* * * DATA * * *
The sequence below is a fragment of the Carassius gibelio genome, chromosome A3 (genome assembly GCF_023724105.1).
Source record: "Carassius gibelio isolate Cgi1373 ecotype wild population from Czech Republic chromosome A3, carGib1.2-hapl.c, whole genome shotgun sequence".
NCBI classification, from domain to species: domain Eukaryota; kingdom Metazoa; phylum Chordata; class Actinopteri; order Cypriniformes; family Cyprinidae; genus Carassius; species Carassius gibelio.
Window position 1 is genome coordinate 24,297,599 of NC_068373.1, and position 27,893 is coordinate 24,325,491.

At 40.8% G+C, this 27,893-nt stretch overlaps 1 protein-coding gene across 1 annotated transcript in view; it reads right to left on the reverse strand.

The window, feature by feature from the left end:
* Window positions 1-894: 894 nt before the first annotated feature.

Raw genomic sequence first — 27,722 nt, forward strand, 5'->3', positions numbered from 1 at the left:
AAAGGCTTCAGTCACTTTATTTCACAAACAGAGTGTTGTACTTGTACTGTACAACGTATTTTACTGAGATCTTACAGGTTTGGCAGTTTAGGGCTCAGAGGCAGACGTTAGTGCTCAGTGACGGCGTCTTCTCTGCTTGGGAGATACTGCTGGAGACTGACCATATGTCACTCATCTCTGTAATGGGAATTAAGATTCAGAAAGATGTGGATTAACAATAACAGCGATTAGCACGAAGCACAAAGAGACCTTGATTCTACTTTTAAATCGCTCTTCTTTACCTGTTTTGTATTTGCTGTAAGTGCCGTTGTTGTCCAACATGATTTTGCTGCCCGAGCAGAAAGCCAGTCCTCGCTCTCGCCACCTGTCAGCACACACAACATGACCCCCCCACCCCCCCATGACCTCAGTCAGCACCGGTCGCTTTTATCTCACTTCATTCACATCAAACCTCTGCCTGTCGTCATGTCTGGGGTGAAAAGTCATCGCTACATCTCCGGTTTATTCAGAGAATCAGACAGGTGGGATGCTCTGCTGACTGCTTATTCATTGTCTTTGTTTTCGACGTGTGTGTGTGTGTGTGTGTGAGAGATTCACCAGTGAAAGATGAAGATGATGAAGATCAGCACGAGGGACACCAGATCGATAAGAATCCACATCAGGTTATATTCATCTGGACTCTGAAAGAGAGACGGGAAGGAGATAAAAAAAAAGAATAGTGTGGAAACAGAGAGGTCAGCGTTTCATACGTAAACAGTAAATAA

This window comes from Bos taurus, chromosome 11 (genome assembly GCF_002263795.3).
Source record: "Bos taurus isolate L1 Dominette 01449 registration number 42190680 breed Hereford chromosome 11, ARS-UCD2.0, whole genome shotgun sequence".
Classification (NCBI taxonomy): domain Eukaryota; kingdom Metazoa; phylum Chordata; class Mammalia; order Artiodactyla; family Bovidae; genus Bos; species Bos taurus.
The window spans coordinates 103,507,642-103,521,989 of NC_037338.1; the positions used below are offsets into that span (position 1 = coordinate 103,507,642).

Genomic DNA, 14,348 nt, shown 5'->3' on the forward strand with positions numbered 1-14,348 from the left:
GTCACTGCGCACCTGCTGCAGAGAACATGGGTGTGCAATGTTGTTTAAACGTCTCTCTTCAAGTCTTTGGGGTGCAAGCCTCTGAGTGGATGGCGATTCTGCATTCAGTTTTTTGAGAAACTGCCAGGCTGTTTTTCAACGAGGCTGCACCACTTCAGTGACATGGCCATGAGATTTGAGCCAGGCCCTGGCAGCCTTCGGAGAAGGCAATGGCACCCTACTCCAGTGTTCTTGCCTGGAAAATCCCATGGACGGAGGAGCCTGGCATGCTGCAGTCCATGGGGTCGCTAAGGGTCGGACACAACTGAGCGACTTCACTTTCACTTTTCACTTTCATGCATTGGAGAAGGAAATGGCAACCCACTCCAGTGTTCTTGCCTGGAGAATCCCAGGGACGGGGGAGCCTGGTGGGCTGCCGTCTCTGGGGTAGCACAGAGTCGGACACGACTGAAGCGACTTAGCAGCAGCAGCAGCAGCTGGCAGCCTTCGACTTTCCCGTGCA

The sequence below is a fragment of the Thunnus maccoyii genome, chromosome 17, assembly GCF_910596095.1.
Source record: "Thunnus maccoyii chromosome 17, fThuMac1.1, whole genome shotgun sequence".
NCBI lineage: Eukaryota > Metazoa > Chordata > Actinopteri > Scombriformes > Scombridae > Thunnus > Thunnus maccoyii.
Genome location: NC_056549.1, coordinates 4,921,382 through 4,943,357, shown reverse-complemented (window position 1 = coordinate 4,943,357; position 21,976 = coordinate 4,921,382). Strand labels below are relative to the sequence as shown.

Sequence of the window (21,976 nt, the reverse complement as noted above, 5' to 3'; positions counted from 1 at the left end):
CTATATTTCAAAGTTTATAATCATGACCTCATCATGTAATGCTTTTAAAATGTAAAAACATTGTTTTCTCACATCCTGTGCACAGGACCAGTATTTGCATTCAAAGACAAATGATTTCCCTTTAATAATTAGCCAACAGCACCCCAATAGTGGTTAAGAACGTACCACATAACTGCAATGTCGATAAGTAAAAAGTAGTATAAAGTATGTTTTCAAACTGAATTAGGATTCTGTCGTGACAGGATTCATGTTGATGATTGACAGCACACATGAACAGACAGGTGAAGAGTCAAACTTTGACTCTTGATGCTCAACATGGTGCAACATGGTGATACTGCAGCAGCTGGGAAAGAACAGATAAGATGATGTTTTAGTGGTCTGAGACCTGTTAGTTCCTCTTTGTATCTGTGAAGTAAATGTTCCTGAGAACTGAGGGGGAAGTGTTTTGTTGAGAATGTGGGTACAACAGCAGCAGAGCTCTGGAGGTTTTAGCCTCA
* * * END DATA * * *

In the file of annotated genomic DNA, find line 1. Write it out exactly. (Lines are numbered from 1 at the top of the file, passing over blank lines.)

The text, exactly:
The sequence below is a fragment of the Carassius gibelio genome, chromosome A3 (genome assembly GCF_023724105.1).